Melanoma central nervous system metastases are increasing, and the challenges presented by this patient population remain complex. In December 2015, the Melanoma Research Foundation and the Wistar Institute hosted the First Summit on Melanoma Central Nervous System (CNS) Metastases in Philadelphia, Pennsylvania. Here, we provide a review of the current status of the field of melanoma brain metastasis research; identify key challenges and opportunities for improving the outcomes in patients with melanoma brain metastases; and set a framework to optimize future research in this critical area.
doi:10.1111/pcmr.12538
PMCID: PMC5398760  PMID: 27615400
brain metastasis; leptomeningeal disease; tumor microenvironment; clinical trials; experimental models
5.  Genomic and immune heterogeneity are associated with differential responses to therapy in melanoma 
NPJ Genomic Medicine  2017;2:10.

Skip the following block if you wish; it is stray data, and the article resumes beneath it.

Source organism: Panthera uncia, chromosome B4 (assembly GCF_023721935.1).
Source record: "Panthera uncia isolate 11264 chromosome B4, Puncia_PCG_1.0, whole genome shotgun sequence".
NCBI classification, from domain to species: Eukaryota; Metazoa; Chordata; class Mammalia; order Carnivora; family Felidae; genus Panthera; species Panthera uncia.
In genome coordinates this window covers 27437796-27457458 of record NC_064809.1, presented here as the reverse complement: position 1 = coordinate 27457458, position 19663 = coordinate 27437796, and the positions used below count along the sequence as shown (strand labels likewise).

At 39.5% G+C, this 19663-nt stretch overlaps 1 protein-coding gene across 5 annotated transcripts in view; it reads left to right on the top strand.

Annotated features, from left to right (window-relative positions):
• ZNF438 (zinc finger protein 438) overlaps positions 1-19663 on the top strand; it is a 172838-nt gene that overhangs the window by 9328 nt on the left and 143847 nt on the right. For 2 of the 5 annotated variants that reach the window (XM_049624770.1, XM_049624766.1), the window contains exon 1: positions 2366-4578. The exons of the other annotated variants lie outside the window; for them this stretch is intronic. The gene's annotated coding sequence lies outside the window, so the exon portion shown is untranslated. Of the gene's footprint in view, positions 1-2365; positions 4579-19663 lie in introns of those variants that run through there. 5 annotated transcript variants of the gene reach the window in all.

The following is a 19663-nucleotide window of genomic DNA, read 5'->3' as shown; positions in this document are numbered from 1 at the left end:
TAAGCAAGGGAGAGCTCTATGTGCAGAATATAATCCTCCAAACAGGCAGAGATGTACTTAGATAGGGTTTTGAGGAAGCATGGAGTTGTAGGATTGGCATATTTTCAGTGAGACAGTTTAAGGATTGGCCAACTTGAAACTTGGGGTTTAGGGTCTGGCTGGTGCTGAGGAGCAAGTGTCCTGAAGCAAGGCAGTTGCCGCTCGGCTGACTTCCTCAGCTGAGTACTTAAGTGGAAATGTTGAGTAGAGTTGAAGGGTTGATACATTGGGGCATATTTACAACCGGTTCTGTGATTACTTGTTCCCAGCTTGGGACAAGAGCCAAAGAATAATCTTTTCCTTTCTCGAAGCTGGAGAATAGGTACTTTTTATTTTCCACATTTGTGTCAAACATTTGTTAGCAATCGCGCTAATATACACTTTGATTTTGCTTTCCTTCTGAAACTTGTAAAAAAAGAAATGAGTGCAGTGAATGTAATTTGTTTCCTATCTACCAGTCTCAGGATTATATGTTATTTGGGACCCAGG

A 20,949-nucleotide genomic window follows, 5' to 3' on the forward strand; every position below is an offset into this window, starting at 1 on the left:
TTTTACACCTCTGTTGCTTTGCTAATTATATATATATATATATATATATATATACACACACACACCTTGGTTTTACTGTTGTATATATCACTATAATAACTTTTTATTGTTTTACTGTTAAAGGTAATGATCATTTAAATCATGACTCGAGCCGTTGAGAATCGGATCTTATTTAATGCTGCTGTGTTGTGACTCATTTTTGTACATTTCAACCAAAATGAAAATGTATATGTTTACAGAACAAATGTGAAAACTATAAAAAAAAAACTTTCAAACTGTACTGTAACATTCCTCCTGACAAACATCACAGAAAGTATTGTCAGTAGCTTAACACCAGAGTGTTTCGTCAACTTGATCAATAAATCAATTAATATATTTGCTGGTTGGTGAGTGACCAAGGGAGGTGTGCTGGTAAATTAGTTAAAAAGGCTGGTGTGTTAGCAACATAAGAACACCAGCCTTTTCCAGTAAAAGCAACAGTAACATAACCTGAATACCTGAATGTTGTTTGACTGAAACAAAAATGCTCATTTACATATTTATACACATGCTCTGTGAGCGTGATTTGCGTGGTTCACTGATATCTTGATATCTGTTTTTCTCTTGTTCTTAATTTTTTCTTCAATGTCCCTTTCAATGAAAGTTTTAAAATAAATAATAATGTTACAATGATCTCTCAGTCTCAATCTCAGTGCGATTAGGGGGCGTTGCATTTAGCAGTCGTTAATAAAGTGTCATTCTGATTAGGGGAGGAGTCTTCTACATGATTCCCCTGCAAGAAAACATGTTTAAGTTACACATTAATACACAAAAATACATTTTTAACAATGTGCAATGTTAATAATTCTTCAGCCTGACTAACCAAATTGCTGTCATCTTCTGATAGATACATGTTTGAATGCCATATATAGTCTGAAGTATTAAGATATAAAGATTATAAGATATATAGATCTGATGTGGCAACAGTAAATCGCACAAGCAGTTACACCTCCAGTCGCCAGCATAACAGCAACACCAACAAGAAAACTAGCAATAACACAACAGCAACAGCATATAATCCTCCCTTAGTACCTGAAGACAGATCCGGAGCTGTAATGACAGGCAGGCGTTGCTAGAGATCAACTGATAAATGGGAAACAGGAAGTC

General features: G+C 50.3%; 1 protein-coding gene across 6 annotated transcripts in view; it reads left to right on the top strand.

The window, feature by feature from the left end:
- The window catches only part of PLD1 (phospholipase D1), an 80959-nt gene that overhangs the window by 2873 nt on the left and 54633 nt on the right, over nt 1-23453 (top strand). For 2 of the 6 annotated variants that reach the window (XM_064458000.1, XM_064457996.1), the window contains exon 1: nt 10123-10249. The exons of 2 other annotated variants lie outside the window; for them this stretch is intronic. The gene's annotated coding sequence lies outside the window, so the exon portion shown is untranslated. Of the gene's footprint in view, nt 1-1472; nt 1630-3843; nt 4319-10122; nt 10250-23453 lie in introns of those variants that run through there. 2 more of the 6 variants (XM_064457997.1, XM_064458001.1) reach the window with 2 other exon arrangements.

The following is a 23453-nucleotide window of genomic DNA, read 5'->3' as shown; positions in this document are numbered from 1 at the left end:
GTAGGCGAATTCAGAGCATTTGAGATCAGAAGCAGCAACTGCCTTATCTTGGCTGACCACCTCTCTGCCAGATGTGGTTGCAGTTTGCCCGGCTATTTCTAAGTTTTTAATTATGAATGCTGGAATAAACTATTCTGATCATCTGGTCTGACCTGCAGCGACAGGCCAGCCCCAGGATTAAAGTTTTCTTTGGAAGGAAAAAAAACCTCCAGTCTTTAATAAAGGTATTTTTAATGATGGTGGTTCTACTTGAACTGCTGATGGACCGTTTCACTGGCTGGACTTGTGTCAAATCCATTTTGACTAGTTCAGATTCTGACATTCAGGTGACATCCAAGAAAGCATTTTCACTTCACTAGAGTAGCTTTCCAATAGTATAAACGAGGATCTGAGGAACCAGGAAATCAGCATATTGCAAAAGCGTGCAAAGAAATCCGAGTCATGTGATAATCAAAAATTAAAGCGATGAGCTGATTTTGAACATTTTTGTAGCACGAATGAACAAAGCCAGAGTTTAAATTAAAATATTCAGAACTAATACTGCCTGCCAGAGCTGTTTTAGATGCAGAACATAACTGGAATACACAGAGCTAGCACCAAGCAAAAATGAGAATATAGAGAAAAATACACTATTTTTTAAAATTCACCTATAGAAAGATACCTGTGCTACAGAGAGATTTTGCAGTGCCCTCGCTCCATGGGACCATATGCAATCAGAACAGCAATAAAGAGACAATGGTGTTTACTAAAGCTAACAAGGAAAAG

Appreciation for genomic and immune heterogeneity in cancer has grown though the relationship of these factors to treatment response has not been thoroughly elucidated. To better understand this, we studied a large cohort of melanoma patients treated with targeted therapy or immune checkpoint blockade (n = 60). Heterogeneity in therapeutic responses via radiologic assessment was observed in the majority of patients. Synchronous melanoma metastases were analyzed via deep genomic and immune profiling, and revealed substantial genomic and immune heterogeneity in all patients studied, with considerable diversity in T cell frequency, and few shared T cell clones (<8% on average) across the cohort. Variables related to treatment response were identified via these approaches and through novel radiomic assessment. These data yield insight into differential therapeutic responses to targeted therapy and immune checkpoint blockade in melanoma, and have key translational implications in the age of precision medicine.